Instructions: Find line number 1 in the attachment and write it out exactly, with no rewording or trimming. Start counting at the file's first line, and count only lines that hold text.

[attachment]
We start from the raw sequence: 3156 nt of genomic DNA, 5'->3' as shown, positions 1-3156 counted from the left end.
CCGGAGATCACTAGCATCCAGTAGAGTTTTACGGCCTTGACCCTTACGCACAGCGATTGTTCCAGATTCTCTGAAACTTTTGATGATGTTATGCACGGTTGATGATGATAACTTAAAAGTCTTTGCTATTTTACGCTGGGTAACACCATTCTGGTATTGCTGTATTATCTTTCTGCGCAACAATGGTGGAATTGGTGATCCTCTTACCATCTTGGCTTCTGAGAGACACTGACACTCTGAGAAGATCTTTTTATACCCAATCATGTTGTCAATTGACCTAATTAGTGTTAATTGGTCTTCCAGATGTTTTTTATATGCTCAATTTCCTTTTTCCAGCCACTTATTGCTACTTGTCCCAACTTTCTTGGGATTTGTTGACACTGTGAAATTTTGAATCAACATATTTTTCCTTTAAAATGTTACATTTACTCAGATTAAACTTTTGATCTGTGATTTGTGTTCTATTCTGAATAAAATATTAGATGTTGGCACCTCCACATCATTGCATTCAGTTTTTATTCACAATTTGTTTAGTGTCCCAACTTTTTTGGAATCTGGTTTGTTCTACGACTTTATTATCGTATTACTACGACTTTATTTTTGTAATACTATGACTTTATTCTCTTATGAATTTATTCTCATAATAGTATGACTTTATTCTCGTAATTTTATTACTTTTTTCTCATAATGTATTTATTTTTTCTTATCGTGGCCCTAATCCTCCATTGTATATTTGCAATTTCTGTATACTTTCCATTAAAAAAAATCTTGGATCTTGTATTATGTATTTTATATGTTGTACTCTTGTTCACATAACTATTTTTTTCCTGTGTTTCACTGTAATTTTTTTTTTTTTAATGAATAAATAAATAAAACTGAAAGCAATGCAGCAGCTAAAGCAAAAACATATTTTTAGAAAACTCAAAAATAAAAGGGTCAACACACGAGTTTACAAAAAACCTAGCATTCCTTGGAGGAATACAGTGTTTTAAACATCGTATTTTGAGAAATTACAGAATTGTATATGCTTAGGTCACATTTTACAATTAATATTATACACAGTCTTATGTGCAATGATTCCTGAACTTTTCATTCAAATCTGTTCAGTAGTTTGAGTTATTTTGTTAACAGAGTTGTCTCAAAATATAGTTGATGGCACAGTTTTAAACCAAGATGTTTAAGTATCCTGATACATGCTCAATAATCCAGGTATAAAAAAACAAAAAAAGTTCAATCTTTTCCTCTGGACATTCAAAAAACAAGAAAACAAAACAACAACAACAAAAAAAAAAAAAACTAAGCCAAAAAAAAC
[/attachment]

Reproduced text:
We start from the raw sequence: 3156 nt of genomic DNA, 5'->3' as shown, positions 1-3156 counted from the left end.